“I needed to complete a musical, spiritual, and cultural journey for my father,” Arturo said as he stood before the small crowd seated in Barclay’s living room. “In some ways, the relationship between jazz and Afro-Cuban music has still not been understood. We’ve only begun to uncover the relationship between these two places. And there are those who will pay lip service to this, by performing it one or two times a year, or who will write a paragraph about it, or a chapter, or a page. But the truth of the matter, which I think my father exemplified, is that these relationships are inexorably tied together. The thing that made my father such a misfit, and the thing that has made me such a misfit, is that we are still looking to find where we belong.”

Arturo further spoke of “a particular allegiance to a yearning, and a search for the home where all great musicians should occupy. So coming back and bringing some of my father’s great music, it also raises the question: Who is Chico O’Farrill?”

Arturo “Chico” O’Farrill was born in Havana in 1921, son of a lawyer, in a family of means with Irish and German roots. For all his later renown, Chico’s first arrangement was “Tuxedo Junction,” prepared for the Riverside Military Academy in Gainesville, Georgia. It was something of a fashion at the time for prominent Cubans to send misbehaving boys to American schools. He’d listened to the sounds drifting from a dancehall down the street in his Vedado neighborhood, soaked in the rhythms present everywhere in Havana. But it was in Georgia, while listening to radio broadcasts of American swing bands, that Chico decided to take up trumpet and began turning his attention away from the law career his parents expected, and toward music.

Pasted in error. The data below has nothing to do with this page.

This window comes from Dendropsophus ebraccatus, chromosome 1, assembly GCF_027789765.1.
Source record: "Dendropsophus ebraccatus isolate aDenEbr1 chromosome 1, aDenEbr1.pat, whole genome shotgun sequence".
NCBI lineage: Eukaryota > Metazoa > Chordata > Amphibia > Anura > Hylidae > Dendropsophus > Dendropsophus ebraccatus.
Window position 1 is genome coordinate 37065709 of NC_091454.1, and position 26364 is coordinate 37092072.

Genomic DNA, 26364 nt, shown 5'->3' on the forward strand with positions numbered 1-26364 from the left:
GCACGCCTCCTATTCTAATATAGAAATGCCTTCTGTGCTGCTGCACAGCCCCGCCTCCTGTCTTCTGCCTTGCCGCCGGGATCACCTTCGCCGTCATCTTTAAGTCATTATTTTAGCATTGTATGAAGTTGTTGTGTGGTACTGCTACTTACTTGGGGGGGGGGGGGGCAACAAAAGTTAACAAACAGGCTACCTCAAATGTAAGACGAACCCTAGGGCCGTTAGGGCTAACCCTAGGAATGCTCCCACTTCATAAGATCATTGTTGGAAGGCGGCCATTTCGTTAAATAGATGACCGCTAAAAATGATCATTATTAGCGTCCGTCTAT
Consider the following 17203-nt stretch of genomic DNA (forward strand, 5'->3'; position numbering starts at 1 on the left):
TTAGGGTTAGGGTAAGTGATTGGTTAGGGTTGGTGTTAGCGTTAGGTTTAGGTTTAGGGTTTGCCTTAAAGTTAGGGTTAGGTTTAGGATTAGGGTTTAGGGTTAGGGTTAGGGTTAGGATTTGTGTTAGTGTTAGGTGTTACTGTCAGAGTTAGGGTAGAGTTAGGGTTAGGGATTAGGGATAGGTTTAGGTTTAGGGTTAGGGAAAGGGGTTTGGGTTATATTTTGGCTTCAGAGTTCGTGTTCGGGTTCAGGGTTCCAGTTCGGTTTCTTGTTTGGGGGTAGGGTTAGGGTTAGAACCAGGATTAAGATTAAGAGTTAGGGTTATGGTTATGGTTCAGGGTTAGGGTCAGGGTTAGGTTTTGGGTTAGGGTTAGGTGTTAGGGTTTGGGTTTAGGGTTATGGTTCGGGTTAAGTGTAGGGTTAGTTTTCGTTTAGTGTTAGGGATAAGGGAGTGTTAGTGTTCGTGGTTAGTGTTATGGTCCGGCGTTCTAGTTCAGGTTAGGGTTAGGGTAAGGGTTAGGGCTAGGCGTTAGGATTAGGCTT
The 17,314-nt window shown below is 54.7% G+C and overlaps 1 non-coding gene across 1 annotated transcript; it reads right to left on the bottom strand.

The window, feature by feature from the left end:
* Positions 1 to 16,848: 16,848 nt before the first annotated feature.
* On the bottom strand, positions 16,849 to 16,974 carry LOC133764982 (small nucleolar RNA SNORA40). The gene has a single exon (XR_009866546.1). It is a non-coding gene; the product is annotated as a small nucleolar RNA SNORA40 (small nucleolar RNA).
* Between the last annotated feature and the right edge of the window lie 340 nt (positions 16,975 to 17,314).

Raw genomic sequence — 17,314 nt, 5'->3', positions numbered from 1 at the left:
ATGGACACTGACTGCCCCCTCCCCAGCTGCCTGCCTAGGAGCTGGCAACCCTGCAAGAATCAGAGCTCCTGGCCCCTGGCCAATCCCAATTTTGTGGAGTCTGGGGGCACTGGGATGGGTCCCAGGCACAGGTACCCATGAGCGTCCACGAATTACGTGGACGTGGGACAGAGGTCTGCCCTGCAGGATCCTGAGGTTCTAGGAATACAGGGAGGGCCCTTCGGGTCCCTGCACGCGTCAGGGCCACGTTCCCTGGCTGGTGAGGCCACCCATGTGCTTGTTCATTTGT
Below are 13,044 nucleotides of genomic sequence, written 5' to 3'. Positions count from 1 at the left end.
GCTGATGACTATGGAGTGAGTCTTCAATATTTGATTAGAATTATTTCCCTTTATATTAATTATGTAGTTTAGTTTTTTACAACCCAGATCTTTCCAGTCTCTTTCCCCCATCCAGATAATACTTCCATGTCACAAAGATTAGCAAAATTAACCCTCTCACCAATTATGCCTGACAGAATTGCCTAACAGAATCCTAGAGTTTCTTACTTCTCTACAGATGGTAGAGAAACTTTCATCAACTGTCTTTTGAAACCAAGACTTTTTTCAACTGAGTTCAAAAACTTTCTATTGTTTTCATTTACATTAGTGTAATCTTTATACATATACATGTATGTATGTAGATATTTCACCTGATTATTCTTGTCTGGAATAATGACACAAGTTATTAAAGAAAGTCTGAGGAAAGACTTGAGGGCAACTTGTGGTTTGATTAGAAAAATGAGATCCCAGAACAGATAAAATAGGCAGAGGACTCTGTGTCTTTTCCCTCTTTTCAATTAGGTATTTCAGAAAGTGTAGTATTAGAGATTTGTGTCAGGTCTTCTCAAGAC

Chico’s music is, in some ways, definitive of the marriage of American jazz and Afro-Cuban rhythms, which makes sense given the criss-cross of his life experience. Really, his music combines those elements in novel ways, as well as wide-ranging European classical influences, and is marked by what earns distinction in all those realms: mastery of form, an ear for stirring melodies, and the spark of pure innovation. More than fusing the sounds of two nations, Chico O’Farrill revealed innate connections imagined anew.

He moved to Mexico in the 1950s, then back to Cuba, then to Mexico again. He performed in Havana in April 1959 at the theater of the Confederacion de Trabajadores de Cuba, then left Cuba for good. (“After the revolution, they told us one thing,” he explained to his daughter, Georgina, years later, “but did something else.”) He moved with his family back to New York in 1965. And though Chico would do more high-profile music (most notably with Count Basie), by the 1980s he had settled into mostly television and advertising work. His was the musical voice behind Latin-market ads for McDonald’s and Bumble Bee tuna. He made no recordings under his name from 1967 to 1995. Still, musicians admired Chico, and he had much music left in him. Bassist Andy Gonzalez—anchor for an astounding number of Latin recordings over the past 25 years, and a close friend of Arturo’s—brought Chico to Todd Barkan, a record producer and Jazz at Lincoln Center adviser; the 1995 Milestone album Pure Emotion was the beginning of Chico’s final, triumphant chapter. Arturo began championing his father’s work. Marsalis invited him to Lincoln Center. And in 1996, the Chico O’Farrill Afro Cuban Jazz Orchestra began the Sunday-night sets at Manhattan’s Birdland club that continue today under Arturo’s direction. Chico O’Farrill died in 2001, at age 79, of congestive heart failure.